Plan Design

A business plan is a written summary of your business, its financial overview and plan for success. Most business plans list out exactly every aspect of the business and list strategies for management, financial planning, human resources, expansion, marketing and future consequences. The plan will also itemize strengths and weaknesses and list the probability for future success or failure.

If you are to succeed in your business venture, you need to make sure that you’re paying proper attention to every aspect of your business plan. That includes your current state, your future prospects and very importantly, market research. If you want to go on to become your own boss, you need to make sure that you present a business plan that will get your investors’ attention.

Why Should You Write a Business Plan?

Although writing a business plan seems easy when you first look at the project, it is quite difficult to factor in all the different features that will affect a business in the future. To make a truly viable business plan you need to predict future economical markets, raw materials, demand and supply. These different factors are extremely fluid and are prone to change with time. So much can change that you may start to think that making business plan seems redundant or useless since there is no way for it to be 100 percent accurate.

However, a well-thought out and professionally written plan or a business plan template and sample from leading resources like Shopify will definitely help you as a business owner and any potential investor to take an objective look at your business. This further allows you and them to pinpoint areas that can contribute to success. In fact, your business plan will also play an important in securing financing that will help your business considerably during difficult times. Remember that this plan may be the only thing a potential investor will ever see from your business before they make a choice to support you or not.

So How Do You Make Your Business Plan Pop?

  • Be succinct – The US Small Business Administration website points out a simple fact: If you write business plans as personal promises of what to do, you are more likely to keep to the schedule and ensure results. Instead of thinking of the plan as far flung goals, promise yourself that the key points will happen. Think about your business strategy as if you’re making promises to a loved one and stick to it while creating your business plan. This attention to detail and success encapsulates exactly what you require to make your business plan successful.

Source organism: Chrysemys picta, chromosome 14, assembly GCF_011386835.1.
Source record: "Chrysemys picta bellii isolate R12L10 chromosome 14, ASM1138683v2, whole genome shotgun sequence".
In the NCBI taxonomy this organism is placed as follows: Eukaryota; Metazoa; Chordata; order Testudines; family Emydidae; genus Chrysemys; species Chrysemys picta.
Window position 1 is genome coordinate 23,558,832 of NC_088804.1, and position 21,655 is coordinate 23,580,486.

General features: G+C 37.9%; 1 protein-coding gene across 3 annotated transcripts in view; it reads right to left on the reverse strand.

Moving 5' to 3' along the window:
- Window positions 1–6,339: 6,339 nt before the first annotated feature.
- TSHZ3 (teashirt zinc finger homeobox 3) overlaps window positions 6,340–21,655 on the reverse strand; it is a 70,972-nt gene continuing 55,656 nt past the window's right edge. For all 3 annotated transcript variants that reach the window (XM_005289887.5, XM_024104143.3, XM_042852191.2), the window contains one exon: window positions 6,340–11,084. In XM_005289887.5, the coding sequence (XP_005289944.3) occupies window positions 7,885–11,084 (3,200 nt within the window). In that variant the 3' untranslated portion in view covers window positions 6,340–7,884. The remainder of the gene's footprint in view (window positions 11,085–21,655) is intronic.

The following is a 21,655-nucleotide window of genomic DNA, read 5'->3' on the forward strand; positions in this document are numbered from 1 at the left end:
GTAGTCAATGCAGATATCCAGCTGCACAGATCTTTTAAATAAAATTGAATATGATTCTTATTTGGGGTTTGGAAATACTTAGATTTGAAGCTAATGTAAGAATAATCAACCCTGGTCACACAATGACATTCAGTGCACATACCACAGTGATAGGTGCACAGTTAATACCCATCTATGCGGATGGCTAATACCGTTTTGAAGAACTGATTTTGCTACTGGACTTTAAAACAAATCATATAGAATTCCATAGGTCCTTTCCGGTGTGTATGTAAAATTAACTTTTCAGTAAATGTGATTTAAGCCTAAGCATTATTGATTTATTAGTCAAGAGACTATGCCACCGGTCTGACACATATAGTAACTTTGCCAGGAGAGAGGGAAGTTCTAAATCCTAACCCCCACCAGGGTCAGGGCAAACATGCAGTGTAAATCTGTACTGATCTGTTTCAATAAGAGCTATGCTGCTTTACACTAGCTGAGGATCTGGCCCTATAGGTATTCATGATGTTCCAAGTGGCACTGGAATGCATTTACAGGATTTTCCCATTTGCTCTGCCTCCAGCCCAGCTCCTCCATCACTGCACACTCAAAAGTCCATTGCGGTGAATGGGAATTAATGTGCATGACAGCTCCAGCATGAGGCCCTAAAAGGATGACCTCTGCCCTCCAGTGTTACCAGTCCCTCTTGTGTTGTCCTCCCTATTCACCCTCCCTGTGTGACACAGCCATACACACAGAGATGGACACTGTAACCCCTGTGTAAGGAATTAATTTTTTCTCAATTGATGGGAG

• Be professional – Don’t be swayed by the numerous business plan sample websites available online. Read the samples, but make sure you stick to simple professional language that conveys your idea clearly. Good, clear ideas do not need to be complicated by working in those five dollar words. Your business goals and plans should stand for themselves. Do not submit rough business plan samples to investors or banks as it reflects a careless attitude. Be as professional as possible while writing and convey exactly what you have in mind.
  • Skip the legalese – A business plan is not a legal document. It just conveys exactly what you, the business owner, want to do in the future with the business. It is not a binding contract and you have every right to adapt, modify, and change the business plan as a fluid business situation evolves. As a result, legal language is not required. Read a few simple business plan samples listed on websites like the Australian SBA and then use a local template to frame your business plan.
  • Include failure potentials – An excessively sunny business plan does not make sense. Failure is an integral part of every business, and almost 60 percent of all new businesses fail in the first year of business. A good business plan template will list pros and cons, sales forecasts for the business and potential pitfalls as well.
  • List expense budgets – For investors, this is the most critical part of a business plan. The business plan should list average price of a unit or product, sales costs, payroll, rentals, insurance, manufacturing, and raw materials in a tabulated form for review. This is also the toughest part to write and it would be a good idea to hire a professional to write this part of the business plan.

You can choose to write the plan yourself or you can use a professional consultant to do the job and they will help you plan your business in the first few baby years. For investors, it provides a comprehensive idea of how you plan to finance, expand and run your day-to-day business. Having a comprehensive business plan will provide the business owner a systematic guide for the future as well.

Originally posted by Dane Carlson on March 21, 2014 in You Don't Say.

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